Despite the exhibition title, you won’t find any maps in Mostyn Gallery’s Temporary Atlas – not in their traditional form, anyway. Instead of plotting territories with coordinates and GPS, 17 international artists have documented place by tracing the things people leave behind, from archival photographs and repurposed materials to half-full glasses of whisky.
Curated by Alfredo Cramerotti, the show sets out to challenge our understanding of cartography as an objective art and science, and shows the way in which it is entrenched in colonialism. “It’s important to highlight what can’t be mapped in the conventional sense, because our subjectivity creates these inevitable holes,” Cramerotti explains. Inspired by this idea, Temporary Atlas is filled with sculptural and highly personal artwork that breaks through the limitations of standard map-making. “When we try to document our environment, we leave out so much: the poetry, the mystery and importantly, the marginalised.”
The show’s artists are from a range of geographical locations, including Canada, Ghana and Lebanon, and they challenge the biases of information gathering from their own unique perspectives. “Group exhibitions are a great opportunity to make a statement, and with Temporary Atlas I wanted to show that art doesn’t exist in a vacuum – just as Mostyn Gallery exists within the greater contemporary art discourse, despite our remote location,” he says. “We’re aware of our position as an art site in Llandudno – this quirky tourist town in north Wales – and we exhibit Welsh artists alongside artists from elsewhere to show that our context is not only relevant, but a strength.”
For this show, Welsh artists Paul Eastwood, Manon Awst and Adéolá Dewis represent key reference points, grounding the exhibition within its wider area and raising important questions about rurality, dual identity and tourism. Our freedom to move, our patterns of consumption and our lifestyles have been scrutinised in recent years, and with good reason. Maps are useful tools for exploring these issues; they are malleable, personal and informative in a way that allows for all manner of self-expression and documentation.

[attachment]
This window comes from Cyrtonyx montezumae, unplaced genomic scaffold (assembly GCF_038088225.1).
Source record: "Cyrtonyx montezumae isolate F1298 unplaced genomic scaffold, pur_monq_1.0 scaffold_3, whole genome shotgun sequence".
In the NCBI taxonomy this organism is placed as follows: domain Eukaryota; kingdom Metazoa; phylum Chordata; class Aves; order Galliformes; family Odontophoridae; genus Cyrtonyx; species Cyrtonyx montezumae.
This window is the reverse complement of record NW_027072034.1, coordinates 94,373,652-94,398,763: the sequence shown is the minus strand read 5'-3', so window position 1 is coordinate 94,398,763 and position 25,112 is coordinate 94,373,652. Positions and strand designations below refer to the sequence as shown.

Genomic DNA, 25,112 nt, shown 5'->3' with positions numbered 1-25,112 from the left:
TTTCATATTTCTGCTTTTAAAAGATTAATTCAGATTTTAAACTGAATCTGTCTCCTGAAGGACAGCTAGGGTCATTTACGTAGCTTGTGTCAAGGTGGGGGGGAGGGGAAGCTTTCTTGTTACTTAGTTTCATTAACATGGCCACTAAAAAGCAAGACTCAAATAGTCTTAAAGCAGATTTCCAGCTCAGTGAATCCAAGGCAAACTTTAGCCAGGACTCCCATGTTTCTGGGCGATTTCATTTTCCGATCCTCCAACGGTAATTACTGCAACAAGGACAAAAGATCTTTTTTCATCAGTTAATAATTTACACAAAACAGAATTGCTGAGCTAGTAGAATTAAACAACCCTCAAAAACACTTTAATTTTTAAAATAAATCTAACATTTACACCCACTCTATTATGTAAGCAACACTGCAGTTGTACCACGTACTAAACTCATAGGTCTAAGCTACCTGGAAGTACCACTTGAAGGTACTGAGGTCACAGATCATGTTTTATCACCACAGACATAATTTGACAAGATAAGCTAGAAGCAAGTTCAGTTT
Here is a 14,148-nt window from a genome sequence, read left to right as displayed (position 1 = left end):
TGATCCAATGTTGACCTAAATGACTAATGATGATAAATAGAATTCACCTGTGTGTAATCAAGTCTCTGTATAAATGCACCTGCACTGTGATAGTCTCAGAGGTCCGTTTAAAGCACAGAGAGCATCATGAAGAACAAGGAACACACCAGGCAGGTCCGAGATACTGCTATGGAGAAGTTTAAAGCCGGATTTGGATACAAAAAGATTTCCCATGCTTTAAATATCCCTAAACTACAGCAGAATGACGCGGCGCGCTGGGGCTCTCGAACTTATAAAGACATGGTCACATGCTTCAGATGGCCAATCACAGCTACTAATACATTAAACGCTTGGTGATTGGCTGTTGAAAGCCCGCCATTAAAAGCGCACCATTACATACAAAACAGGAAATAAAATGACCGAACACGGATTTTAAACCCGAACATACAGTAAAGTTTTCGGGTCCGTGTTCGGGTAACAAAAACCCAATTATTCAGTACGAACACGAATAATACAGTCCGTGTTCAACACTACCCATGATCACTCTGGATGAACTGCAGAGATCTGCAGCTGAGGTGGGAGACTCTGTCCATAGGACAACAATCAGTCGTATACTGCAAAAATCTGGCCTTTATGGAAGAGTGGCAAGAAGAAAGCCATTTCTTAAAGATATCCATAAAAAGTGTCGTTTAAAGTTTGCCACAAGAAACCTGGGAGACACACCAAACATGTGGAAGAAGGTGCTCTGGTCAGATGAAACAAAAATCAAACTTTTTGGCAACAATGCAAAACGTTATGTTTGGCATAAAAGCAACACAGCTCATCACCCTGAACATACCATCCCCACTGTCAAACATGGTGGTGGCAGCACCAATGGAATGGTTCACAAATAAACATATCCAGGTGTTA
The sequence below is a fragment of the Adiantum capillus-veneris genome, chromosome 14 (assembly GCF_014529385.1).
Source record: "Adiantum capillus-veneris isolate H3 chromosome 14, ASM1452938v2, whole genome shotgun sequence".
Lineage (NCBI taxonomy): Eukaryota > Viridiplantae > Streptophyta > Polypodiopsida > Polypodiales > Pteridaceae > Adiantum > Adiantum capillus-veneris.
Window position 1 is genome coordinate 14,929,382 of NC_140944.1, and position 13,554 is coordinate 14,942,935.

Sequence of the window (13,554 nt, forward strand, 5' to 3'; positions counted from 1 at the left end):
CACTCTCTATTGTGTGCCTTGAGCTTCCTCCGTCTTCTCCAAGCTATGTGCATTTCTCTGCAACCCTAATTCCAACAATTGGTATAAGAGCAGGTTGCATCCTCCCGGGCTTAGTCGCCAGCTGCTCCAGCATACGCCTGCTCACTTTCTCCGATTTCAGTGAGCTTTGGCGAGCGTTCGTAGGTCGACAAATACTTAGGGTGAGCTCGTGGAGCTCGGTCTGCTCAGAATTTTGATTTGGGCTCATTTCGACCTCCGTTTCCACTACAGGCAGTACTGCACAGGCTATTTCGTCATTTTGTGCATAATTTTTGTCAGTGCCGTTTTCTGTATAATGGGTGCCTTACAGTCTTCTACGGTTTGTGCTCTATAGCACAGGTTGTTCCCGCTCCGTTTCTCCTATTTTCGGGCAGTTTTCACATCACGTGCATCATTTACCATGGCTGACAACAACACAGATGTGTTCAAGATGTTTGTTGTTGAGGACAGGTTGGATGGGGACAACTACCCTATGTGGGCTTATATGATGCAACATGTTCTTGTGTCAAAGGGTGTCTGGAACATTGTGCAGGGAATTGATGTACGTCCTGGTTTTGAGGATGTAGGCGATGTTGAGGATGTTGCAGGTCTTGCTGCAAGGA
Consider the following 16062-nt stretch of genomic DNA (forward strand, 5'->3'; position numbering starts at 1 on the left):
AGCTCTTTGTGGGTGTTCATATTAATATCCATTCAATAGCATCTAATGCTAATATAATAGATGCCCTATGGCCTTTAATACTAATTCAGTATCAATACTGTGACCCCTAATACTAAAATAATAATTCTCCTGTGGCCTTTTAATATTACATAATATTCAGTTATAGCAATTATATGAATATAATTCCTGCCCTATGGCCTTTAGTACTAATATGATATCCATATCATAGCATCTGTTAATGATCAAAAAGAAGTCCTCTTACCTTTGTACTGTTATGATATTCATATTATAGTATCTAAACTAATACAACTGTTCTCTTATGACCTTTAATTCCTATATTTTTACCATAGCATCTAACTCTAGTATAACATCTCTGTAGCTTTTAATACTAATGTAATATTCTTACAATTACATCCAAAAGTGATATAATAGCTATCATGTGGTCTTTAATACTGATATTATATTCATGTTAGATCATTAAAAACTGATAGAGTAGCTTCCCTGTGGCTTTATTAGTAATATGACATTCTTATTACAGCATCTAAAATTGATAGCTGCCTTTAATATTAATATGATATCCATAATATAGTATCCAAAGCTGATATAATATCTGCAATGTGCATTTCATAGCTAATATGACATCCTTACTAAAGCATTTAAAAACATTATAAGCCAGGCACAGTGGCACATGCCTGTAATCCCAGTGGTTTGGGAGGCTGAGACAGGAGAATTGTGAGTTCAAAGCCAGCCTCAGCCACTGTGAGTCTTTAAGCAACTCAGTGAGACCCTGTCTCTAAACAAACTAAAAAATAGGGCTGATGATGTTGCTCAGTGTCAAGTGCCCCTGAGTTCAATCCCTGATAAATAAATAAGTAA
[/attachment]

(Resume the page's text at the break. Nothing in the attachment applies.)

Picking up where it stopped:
“Maps can provide insights into our environments and how we exist within them,” says Cramerotti. “All maps are reflections of the person, corporation or government creating them. In this way, the exhibition suggests that all maps are mind maps.”
Temporary Atlas: Mapping the Self in the Art of Today is at Mostyn Gallery, Llandudno, until 25 September.
Artworks from the exhibition
Paul Eastwood Dyfodiaith: Canu i ddyfodol anhysbys (2019)
Projected in an adjacent room, video footage displays tongues writhing to a Welsh-sounding hybrid of Celtic and Brythonic languages. “The score reminds us of our position as visitors in a country with ever morphing language and culture,” says Cramerotti.
Oliver Laric Versions (2010)
Laric’s video essay considers how images have been manipulated throughout history, scrutinising notions of originality. “There’s no start or end point with images: you’re always building upon what you’ve seen,” says Cramerotti. “It’s easy to forget that maps are constructed temporary images.”
Walid Raad Sweet Talk. Commissions (Beirut) 1987 (1987/2010)
In this series, sentimental and diaristic annotations are paired with archival images of 1980s Beirut. “Raad hasn’t confirmed whether the photographs are found or a fabrication,” Cramerotti says, “but they challenge our trust in text by offsetting our expectations.”
Enam Gbewonyo The ascension of the nude 2021 (foreground)
A selection of sculptural works with violently torn hosiery, that “intimately explore the objectification of the Black female body. There’s a fine balancing act between the personal, social and performative value of these works,” says Cramerotti.